1962 saw the ominous arrival of LSD at Harvard and the entire cultural psychedelic momentum was to change. Leary was so struck by this new synthetic alternative to psilocybin that it fast became the focus of attention and the mushroom faded almost into obscurity. Leary claimed that LSD was superior in effect to psilocybin and his high priest standing at this time was such that others were likely to follow his recommendations. Conversely, Terence McKenna, today's leading advocate for the shamanic use of psychedelic plants and fungi (he has also popularised the term Other to refer to the intelligible presence accessed through psilocybin), argues that natural psilocybin is a far more visionary substance and ranks its worth far above synthetic LSD. McKenna holds a more contemporary organic view that links the mushroom with the natural homeostatic systems of Gaia. As mentioned, in the 60's there was no Gaia theory and ethnobotanical investigations of plant-using shamans had yet to gather much popular publicity.

At the same time that LSD flooded Harvard, opposition to psychedelic experimentation began in earnest partly due to the omnipresent influence of the CIA who still wanted a monopoly on psychedelic drugs, and partly because of the alarming growth in popular experimentation with LSD which was still legal and fast becoming available everywhere. In 1963 Leary was forced to resign from Harvard and so he duly took his 'acidic' interests out into the big experimental arena of mainstream culture where he found himself to be quite adept in the role of psychedelic revolutionary. It is unfortunate that his clarion call "Turn on, tune in, drop out" was only two-thirds commendable. Drop out? Such a negative phrase could only serve to condemn Leary. Why not 'learn', or 'listen carefully'? Still, the pop psychedelic insurgency instigated by Leary ensured that the 60's got underway, and despite the mass drop-out by the youth populous, the resulting counter culture was to spawn a wealth of innervating art, literature, and music. That the 60's ended with the Beatles bravely singing 'All you need is love' is surely proof that some benign vision had been generated within the collective psyche. I guess you had to be there.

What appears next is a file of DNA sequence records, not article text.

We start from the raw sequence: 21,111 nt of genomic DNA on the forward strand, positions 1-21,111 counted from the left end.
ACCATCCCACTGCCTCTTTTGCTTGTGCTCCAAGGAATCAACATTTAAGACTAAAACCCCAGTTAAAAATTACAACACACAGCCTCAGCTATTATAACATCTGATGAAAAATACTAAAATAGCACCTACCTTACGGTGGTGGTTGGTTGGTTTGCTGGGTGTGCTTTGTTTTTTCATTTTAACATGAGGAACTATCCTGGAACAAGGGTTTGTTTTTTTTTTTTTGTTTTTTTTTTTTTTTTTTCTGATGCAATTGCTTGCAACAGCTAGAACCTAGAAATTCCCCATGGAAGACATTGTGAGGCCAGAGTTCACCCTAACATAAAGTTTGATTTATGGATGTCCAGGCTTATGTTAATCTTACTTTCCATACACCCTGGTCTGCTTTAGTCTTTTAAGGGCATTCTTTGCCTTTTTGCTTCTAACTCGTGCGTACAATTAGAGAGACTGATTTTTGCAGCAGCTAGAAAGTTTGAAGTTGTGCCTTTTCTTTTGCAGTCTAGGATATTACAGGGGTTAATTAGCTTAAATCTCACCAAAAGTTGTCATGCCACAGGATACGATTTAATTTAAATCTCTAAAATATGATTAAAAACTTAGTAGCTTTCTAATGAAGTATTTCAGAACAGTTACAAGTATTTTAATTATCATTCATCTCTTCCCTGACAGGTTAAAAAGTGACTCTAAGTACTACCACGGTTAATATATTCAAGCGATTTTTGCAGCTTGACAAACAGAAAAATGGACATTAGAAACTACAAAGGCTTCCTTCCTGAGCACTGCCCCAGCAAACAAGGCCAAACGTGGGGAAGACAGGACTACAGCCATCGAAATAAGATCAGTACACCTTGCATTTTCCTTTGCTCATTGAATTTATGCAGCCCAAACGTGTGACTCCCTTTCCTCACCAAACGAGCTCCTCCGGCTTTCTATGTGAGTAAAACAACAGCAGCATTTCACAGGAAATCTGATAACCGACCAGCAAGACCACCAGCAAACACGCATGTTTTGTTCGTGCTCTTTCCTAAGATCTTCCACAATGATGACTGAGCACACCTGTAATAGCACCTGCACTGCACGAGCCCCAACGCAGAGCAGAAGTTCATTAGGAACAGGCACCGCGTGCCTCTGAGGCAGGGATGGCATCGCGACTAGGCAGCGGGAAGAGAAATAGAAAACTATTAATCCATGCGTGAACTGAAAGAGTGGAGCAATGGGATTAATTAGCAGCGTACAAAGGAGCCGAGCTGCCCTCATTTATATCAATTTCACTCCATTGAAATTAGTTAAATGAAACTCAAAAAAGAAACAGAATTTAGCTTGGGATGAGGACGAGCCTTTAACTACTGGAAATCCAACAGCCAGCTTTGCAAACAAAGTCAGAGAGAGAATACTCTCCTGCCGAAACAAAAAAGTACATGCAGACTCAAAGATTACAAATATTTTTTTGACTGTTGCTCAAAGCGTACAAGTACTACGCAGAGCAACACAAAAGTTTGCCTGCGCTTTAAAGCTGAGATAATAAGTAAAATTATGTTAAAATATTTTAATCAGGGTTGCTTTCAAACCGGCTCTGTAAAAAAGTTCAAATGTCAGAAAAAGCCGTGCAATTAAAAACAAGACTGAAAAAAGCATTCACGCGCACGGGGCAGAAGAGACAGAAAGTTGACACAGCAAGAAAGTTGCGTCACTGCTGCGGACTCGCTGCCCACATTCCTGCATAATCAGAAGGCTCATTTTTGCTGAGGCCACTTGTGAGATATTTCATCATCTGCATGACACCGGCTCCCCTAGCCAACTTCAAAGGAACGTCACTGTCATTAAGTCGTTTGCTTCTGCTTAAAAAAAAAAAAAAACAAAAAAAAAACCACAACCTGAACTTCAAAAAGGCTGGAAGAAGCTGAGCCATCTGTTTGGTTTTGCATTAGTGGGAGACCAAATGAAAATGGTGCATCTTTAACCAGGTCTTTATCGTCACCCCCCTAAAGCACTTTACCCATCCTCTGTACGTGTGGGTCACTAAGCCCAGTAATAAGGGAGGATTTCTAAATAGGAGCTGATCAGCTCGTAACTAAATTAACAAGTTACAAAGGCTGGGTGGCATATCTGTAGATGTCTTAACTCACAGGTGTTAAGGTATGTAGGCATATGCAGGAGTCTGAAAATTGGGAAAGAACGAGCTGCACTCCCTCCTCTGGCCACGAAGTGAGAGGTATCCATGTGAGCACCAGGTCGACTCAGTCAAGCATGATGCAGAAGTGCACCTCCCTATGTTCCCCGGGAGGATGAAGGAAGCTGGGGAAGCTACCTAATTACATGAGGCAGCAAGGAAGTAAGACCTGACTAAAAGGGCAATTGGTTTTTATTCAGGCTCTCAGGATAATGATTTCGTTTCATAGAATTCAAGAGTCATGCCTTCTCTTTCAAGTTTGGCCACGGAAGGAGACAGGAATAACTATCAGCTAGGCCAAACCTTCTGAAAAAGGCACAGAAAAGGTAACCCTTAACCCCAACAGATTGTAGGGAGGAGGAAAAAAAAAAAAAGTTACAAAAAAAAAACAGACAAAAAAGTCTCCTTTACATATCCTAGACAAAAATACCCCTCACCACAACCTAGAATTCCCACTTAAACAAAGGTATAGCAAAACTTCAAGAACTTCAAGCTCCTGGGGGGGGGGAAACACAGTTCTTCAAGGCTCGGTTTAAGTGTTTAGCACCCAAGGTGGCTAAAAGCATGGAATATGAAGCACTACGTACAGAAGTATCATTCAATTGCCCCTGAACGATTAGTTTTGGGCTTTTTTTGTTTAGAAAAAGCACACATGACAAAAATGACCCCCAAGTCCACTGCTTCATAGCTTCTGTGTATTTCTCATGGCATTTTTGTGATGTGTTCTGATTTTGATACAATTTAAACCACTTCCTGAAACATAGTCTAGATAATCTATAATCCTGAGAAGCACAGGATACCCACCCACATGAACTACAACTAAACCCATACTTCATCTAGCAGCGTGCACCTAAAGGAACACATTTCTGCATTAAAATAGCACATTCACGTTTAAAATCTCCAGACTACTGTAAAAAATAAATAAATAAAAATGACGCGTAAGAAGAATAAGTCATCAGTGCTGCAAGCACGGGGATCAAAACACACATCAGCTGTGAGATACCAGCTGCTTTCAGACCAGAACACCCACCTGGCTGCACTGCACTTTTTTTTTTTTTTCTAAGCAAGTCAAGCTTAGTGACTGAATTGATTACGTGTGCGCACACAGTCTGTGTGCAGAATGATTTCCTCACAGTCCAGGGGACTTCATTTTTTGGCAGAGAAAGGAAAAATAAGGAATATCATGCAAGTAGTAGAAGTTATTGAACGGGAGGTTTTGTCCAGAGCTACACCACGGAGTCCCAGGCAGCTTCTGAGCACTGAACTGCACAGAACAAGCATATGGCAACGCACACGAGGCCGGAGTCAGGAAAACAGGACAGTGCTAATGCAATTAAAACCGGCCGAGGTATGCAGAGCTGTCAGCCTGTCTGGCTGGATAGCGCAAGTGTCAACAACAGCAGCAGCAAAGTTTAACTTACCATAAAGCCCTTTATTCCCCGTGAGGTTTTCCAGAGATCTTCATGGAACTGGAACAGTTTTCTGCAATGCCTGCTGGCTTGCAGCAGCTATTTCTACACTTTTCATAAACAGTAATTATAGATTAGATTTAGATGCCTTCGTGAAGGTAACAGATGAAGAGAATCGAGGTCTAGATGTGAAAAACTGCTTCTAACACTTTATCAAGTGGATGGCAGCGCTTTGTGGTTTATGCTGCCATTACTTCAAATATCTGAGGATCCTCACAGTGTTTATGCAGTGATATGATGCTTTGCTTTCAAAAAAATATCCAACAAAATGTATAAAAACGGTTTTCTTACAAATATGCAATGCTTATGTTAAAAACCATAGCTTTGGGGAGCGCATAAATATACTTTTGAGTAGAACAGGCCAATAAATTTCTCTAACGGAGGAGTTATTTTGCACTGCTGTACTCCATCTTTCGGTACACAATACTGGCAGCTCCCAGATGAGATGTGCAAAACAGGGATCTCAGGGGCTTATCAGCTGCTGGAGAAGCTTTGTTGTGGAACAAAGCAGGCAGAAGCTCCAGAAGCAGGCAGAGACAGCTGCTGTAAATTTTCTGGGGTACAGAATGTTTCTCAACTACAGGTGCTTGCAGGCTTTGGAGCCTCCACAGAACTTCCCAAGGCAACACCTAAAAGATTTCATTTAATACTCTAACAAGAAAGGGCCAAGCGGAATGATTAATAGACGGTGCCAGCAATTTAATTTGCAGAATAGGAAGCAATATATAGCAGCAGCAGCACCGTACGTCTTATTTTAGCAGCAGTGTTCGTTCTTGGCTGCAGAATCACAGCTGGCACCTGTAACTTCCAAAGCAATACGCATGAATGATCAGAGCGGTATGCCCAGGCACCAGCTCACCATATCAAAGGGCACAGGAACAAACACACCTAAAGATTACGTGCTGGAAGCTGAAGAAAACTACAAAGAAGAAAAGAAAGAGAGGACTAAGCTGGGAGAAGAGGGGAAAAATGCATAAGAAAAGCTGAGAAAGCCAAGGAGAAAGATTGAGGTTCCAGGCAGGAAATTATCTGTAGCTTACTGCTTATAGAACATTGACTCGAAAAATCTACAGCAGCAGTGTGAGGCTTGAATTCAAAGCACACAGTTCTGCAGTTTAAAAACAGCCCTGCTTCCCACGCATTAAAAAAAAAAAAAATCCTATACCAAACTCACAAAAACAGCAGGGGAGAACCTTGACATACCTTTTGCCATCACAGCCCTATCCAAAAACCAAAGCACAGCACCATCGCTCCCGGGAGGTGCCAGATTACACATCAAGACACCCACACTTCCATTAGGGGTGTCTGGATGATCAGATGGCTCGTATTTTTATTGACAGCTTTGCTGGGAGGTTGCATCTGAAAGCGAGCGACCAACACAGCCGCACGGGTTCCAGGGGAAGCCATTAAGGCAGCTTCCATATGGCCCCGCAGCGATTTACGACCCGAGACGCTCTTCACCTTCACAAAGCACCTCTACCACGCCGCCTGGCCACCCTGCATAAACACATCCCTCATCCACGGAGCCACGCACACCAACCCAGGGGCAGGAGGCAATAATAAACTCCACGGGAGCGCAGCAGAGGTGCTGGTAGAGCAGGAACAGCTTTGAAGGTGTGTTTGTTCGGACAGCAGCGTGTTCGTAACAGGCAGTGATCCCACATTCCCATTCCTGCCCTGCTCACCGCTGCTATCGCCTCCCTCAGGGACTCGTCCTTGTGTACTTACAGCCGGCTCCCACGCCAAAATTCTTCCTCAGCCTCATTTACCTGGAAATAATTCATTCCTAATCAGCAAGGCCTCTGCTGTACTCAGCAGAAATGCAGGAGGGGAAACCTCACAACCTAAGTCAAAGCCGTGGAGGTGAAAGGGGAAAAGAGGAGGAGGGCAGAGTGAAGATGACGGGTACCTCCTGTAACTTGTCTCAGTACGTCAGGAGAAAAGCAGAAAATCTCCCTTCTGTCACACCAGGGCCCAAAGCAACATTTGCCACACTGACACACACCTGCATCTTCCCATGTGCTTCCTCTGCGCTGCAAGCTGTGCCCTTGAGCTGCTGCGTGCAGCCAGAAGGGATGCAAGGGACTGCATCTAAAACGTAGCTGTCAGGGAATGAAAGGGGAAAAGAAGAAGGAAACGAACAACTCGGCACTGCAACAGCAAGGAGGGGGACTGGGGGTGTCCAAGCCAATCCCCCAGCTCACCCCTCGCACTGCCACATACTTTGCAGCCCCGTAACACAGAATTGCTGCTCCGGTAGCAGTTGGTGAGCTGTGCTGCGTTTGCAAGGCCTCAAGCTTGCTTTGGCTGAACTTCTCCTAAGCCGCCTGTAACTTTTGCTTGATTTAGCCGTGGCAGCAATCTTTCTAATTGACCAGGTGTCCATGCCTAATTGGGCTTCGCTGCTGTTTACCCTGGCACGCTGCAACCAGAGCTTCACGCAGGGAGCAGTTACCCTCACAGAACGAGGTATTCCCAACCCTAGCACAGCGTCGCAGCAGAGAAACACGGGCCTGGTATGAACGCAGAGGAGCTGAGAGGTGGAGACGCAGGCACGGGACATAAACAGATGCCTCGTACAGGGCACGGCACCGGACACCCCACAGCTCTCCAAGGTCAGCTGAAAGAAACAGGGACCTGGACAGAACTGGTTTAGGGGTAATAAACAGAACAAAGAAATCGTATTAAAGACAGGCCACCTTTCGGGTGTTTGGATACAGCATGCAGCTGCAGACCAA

Leary's anarchic adventures went on to include the formation of the League for Spiritual Discovery (yes, thats LSD), major court cases, his brief role as the most dangerous man in America, incarceration, a dramatic jailbreak, and his kidnapping by the Black Panthers in the early 70's. Interested readers can read of Leary's enthralling escapades elsewhere, in particular, within the pages of his autobiography Flashbacks or in Jay Steven's lively book on LSD and American culture; Storming Heaven: LSD and the American Dream.

Unbeknown to virtually anyone at this time, mushrooms containing psilocybin were to be found growing throughout Europe and North America, and not just in Mexico. The Earth, Gaia, a far more efficient and ubiquitous supplier of entheogens than the lab-men at Sandoz, was secretly churning out millions of psilocybin mushrooms across its skin, an extraordinary fact which did not reach public attention until the late 60's and early 70's (since then it has been speculated that psilocybin was known about by prehistoric Europeans, and that its use influenced the dreamy spiral icons carved on rocks in places like Ireland. Interested readers should consult Paul Devereux's 1997 book The Long Trip for more information on this incipient subject).